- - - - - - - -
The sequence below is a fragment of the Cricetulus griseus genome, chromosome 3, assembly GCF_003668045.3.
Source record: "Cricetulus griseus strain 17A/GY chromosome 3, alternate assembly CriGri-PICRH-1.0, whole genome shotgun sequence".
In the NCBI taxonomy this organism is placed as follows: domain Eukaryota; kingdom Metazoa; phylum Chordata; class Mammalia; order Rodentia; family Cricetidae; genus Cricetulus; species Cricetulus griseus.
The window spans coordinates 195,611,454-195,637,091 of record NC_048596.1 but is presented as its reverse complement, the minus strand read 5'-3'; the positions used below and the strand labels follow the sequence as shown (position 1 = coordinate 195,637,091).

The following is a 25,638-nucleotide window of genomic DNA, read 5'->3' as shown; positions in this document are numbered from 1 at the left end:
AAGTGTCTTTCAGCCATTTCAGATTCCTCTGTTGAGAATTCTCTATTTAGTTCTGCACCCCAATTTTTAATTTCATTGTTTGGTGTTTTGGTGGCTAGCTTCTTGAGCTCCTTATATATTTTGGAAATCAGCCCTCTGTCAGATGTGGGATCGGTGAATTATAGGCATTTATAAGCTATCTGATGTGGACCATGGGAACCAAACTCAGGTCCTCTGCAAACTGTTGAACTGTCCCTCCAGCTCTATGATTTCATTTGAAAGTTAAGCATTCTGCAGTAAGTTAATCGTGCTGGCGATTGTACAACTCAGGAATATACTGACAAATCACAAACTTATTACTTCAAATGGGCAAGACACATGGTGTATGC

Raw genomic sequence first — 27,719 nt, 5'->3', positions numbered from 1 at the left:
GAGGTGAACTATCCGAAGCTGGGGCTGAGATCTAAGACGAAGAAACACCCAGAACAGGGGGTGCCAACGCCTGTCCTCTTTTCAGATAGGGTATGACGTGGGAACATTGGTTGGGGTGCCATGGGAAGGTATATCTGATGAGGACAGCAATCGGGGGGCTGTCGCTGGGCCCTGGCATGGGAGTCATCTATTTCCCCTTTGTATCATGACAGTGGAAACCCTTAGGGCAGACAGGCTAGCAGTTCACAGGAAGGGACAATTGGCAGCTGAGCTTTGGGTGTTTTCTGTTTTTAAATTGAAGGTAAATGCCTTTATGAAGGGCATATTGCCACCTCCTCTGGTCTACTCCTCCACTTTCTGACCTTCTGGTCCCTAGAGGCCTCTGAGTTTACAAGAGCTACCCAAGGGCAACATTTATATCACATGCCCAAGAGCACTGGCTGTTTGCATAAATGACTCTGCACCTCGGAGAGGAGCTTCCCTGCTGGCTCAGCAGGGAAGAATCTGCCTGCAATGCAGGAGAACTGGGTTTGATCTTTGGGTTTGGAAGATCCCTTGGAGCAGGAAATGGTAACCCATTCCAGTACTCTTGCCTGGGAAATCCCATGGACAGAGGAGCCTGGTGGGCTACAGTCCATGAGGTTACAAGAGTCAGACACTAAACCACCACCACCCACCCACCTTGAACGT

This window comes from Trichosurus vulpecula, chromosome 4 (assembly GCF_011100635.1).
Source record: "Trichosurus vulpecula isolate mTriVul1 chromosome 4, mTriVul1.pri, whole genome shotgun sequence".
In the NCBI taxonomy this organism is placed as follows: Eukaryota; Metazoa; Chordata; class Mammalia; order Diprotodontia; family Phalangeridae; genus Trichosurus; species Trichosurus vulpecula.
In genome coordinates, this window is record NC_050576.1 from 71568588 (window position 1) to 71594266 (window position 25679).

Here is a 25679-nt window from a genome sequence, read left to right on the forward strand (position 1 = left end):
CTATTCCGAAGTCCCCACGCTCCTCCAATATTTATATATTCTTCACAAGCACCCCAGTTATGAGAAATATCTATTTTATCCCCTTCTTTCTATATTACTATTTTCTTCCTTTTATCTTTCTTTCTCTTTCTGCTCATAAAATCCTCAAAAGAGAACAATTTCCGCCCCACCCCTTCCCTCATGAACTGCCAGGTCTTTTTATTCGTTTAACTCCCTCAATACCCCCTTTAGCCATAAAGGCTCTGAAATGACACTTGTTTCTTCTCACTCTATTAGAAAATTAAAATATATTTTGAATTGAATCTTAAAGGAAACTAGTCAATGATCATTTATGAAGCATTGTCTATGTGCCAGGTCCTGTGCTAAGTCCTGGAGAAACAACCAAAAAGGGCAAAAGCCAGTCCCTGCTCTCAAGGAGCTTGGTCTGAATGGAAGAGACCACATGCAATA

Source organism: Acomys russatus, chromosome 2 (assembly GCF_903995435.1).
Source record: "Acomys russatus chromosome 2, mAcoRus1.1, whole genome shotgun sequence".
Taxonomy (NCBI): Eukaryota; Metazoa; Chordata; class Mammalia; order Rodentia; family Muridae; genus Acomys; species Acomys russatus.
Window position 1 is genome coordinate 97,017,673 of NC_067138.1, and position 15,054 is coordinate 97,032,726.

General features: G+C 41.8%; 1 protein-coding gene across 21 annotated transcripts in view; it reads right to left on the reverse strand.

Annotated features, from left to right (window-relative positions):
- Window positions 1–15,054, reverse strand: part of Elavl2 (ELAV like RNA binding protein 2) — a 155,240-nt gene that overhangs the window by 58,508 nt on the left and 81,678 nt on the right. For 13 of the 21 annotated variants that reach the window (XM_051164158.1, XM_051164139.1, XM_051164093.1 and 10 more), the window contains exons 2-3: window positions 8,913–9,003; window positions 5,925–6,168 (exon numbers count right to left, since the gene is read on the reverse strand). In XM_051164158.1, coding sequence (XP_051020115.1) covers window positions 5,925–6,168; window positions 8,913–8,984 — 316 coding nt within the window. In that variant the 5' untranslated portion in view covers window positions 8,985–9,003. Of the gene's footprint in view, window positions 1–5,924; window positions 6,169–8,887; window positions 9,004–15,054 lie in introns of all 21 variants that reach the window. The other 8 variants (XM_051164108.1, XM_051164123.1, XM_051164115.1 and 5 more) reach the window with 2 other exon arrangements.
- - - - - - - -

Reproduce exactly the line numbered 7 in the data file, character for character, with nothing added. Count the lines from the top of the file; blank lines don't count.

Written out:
Raw genomic sequence first — 27,719 nt, 5'->3', positions numbered from 1 at the left: